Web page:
Dr Mark Griffiths, a psychologist at Nottingham Trent University, wrote an article for Addiction Research magazine in which he said that it was time to take addiction seriously – but even then he added the corollary that ‘many of these excessive users are not internet addicts but just using the internet excessively as a medium to fuel other addictions’. (Griffiths, 2000) He has revisited this theme on many occasions.
He has said that it is important to have a definition of what we are investigating, and we need to look not at the internet but what we do on it. We must be careful to draw distinctions between those who are using the PC for reasons of anonymity and perhaps also accessibility – those who could not replicate the activity elsewhere – and those who would use the technology to carry out that same activity in some other way if the internet was not available. These users may be people who use chat rooms and games, and for them ‘the medium of the internet may provide a feeling of alternative reality’. (Griffiths, 2010)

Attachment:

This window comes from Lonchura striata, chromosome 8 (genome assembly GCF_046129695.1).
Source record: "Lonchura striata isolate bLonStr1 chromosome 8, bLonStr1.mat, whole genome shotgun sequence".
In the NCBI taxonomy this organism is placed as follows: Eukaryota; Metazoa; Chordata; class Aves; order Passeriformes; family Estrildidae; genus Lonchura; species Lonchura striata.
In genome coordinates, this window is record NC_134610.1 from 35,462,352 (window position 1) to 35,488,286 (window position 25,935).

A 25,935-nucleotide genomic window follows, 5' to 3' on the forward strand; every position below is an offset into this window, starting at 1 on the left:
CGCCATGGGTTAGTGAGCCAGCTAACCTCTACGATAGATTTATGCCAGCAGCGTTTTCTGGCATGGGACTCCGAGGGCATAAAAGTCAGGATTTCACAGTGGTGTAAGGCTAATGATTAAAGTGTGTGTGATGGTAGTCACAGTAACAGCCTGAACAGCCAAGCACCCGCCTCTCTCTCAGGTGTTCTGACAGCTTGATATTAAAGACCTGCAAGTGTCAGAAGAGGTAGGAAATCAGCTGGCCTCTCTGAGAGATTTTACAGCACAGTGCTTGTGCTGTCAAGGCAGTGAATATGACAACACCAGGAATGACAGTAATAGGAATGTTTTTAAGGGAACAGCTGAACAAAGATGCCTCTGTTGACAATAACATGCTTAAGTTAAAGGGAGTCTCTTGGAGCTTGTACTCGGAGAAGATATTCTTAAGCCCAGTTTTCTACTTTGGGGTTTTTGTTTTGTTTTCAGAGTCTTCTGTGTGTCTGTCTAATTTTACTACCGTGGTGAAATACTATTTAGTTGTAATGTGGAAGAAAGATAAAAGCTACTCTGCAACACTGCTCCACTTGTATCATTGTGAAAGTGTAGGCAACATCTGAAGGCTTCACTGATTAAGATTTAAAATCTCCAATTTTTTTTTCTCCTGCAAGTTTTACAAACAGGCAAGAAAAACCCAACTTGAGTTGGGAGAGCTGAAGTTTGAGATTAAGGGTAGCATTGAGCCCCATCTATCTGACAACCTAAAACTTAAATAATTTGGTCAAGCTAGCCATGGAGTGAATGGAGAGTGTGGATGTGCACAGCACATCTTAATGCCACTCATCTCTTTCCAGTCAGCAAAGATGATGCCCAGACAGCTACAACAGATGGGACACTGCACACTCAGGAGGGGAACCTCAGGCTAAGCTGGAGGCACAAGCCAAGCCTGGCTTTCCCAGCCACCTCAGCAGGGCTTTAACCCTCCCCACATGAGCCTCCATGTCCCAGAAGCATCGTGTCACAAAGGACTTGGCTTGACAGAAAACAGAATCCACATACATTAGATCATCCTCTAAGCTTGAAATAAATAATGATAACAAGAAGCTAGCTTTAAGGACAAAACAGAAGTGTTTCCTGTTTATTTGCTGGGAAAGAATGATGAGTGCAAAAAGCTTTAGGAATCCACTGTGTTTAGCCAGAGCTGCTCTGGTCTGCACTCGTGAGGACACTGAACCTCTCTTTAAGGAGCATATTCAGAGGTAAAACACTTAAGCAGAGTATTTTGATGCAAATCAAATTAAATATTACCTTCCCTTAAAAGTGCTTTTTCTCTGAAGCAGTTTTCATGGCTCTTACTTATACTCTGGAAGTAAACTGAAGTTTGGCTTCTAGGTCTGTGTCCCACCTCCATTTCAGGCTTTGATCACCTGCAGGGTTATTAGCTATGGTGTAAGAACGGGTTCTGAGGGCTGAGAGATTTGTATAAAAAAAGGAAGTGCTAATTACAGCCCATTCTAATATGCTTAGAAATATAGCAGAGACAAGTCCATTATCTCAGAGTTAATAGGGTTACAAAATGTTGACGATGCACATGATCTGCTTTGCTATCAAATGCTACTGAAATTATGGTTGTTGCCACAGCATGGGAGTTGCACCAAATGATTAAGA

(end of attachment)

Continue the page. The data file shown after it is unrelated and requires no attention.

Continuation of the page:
Technology is a generic term that may relate to the internet, to mobile technology, or social networking. It is interesting to note in an article about TV addiction (Kubey and Csikszentmihalyi, 2002) that the subject matter was treated in a very similar way, likening it to habit forming drugs. It seems that within the medium of TV it is possible to become addicted to certain content, such as soaps – just as with the internet it may be possible to be addicted to games. In other words, it is the use of the medium that is the relevant issue, and it seems very likely that someone addicted to gambling will fuel this need on or off the internet.
Bringing this up to date, Dr Richard Graham, consultant psychiatrist at the Tavistock clinic in London and speaking for the BBC in Caught in the Web, (2011) has said that abnormal use of the internet may be a symptom of an underlying medical condition, and that he will always look at the vulnerability factors in a number of patients. He investigates the platforms they use and their internet habits – and believes that this may put into context any mental condition relative to habit and lifestyle choices.